As expected, it has been another fairly quiet offseason in Baltimore to this point. The Orioles have made a pair of low-cost big league deals, signing infielder Rougned Odor for the league minimum salary and agreeing to terms on a $7MM guarantee with starter Jordan Lyles. (The Lyles deal was agreed to in the waning hours before the lockout and wasn’t made official prior to the transactions freeze, but it’s expected to be finalized whenever the lockout ends).
The O’s are entering year four of what has been a massive rebuild. The big league roster is still a ways worse than the rest of those in the loaded American League East, and it never seemed likely Baltimore would make a major splash this winter. That said, there’s plenty of room for general manager Mike Elias and his staff to continue to make smaller additions in the Odor/Lyles mold — both to make the team more respectable and perhaps stumble upon a midseason trade chip if things break well.
Roch Kubatko of MASNsports.com writes that Baltimore is likely to add at least one reliever to the big league club whenever transactions are again permitted. That could take the form of a free agent signee or the selection of a bullpen arm in the big league portion of the Rule 5 draft, which is expected to take place after the lockout.
There’s not a ton of sense for the rebuilding Orioles in signing a big-name closer like Kenley Jansen, yet the free agent market still offers plenty of lower-cost middle relief or reclamation candidates who may be of interest. It’s fairly common to see teams also take fliers on relievers in the Rule 5 draft. Baltimore added two bullpen arms — Mac Sceroler and Tyler Wells — in last year’s Rule 5. Sceroler didn’t stick with the O’s, but Wells looks likely to have a spot in the 2022 ’pen after tossing 57 innings of 4.11 ERA ball with a strong 29% strikeout rate as a rookie.
In addition to the search for bullpen help, Kubatko suggests the O’s are likely to continue to pursue catching depth. The O’s don’t have a single backstop on their 40-man roster. Top prospect Adley Rutschman figures to be in the majors relatively early next season, and he’d no doubt get the lion’s share of playing time whenever the organization brings him up. Yet the O’s will at least need somebody to back up Rutschman, and it’s possible they start their top farmhand in Triple-A (perhaps past the threshold for the 23-year-old to accrue a full year of MLB service).
If Rutschman returns to the Orioles’ top affiliate in Norfolk to open the season, they’ll need to select two other backstops to the big league roster. They’ve already signed Jacob Nottingham and Anthony Bemboom to minor league deals, and Kubatko writes that they’re hoping to add another backstop to the high levels of the system, either via minors pact or the Rule 5. Players who didn’t finish the season on a 40-man roster or MLB injured list are permitted to sign non-roster deals during the lockout, so it’s possible the Orioles bolster their catching depth even prior to the signing of a new CBA.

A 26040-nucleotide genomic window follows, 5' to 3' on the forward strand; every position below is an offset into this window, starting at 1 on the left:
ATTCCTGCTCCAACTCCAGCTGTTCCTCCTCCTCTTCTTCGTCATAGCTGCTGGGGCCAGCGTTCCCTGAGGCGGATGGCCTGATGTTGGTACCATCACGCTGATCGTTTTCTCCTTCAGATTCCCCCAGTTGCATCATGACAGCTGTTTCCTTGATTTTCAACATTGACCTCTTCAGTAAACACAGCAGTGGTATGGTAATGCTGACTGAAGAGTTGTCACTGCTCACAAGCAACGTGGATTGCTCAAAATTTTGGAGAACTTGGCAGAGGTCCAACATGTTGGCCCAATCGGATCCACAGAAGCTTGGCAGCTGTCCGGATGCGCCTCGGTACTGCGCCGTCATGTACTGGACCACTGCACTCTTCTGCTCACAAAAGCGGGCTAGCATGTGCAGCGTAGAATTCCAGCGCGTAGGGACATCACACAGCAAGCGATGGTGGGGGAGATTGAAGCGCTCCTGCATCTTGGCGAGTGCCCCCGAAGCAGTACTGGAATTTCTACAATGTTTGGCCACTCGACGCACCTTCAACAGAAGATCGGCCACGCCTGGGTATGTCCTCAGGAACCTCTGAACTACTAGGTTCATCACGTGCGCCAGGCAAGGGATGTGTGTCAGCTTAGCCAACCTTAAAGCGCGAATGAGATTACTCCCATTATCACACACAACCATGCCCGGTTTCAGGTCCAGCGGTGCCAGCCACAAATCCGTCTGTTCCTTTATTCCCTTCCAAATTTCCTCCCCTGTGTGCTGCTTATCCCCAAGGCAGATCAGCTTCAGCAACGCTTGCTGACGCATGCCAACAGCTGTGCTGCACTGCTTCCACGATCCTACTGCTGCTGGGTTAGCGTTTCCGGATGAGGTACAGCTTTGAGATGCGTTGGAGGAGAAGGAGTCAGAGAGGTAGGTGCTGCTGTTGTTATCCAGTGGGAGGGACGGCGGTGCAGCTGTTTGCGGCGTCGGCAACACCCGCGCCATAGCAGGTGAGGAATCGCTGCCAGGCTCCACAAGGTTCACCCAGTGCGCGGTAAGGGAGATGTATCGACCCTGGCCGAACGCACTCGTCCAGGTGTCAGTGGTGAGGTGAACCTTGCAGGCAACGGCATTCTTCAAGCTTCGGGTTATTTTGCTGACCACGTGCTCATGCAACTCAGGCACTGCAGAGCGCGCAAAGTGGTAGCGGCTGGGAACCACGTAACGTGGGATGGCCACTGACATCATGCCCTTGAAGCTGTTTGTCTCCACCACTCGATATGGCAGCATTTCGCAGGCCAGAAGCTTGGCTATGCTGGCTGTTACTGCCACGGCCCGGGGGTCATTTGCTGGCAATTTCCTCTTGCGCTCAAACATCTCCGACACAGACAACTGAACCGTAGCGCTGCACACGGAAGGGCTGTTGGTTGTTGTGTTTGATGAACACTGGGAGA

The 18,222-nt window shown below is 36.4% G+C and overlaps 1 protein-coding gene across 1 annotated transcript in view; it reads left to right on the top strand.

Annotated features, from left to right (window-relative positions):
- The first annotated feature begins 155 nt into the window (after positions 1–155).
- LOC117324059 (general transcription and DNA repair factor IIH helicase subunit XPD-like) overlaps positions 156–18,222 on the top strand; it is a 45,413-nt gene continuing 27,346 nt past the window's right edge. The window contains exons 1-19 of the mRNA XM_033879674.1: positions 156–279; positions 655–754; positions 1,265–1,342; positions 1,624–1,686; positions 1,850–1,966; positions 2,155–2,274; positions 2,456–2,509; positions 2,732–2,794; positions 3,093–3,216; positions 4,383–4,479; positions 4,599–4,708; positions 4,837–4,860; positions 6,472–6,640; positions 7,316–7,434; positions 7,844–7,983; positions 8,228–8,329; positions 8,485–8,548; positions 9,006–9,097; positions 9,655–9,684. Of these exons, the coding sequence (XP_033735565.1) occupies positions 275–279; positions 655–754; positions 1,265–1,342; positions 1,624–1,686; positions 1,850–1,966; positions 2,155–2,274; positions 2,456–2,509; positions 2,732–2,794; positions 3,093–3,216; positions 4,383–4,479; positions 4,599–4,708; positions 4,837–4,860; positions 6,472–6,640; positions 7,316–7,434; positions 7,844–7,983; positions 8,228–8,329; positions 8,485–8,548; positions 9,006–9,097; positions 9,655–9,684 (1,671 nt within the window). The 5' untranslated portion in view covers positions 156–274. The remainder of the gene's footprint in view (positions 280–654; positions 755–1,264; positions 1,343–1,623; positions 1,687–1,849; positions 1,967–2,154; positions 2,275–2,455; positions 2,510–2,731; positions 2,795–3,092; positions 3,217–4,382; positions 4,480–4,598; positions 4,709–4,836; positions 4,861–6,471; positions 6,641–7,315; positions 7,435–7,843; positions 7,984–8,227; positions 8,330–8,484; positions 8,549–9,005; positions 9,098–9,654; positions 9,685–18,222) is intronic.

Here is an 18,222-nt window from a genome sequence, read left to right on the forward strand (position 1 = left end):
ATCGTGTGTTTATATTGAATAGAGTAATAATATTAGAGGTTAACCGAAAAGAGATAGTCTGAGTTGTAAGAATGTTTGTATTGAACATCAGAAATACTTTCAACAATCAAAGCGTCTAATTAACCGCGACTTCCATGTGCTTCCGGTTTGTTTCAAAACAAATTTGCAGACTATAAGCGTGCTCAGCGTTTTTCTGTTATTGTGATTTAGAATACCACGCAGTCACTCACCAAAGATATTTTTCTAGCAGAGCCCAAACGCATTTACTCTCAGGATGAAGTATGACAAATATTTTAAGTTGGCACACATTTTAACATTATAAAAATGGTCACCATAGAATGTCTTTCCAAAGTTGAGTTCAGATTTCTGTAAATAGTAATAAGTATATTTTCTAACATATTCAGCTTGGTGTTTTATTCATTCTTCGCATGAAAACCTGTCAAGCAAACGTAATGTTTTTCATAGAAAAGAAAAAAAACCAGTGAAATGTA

Even as they add around the margins, the Orioles seem open to offers on virtually anyone on the roster. Reports from earlier in the offseason indicated the O’s were willing to take calls on both star center fielder Cedric Mullins and top starter John Means, and Kubatko writes there’s still a “slim possibility” they move first baseman/DH Trey Mancini. Rich Dubroff of Baltimore Baseball wrote last week that there’s not yet been any progress on a potential extension for Mancini, who’s entering his final year of arbitration control.
It’s an inopportune time for the Orioles to make a deal involving Mancini, though. The 29-year-old (30 in March) missed all of 2020 battling colon cancer. His return to the field this past season was heartwarming, and his advancement to the final round of the Home Run Derby made for one of the sport’s best stories. Trading Mancini would be a tough blow to a significant portion of the organization and fanbase.
He’s also simply a difficult player for rival clubs to value. Mancini played in 147 games and tallied 616 plate appearances, impressive durability considering what’d he had to endure the year prior. His .255/.326/.432 slash line was a rather significant step back from 2019’s .291/.364/.535 mark though. It’s certainly understandable his production might suffer in the wake of a battle with cancer, and Mancini’s shown himself capable of putting up far better numbers in the past. It’s arguable the O’s may be better suited holding onto him into 2022 in the hope that he bounces back to peak form over the first few months. That’d allow the front office more time to determine whether to pursue a long-term deal or attempt to move Mancini in advance of next summer’s trade deadline.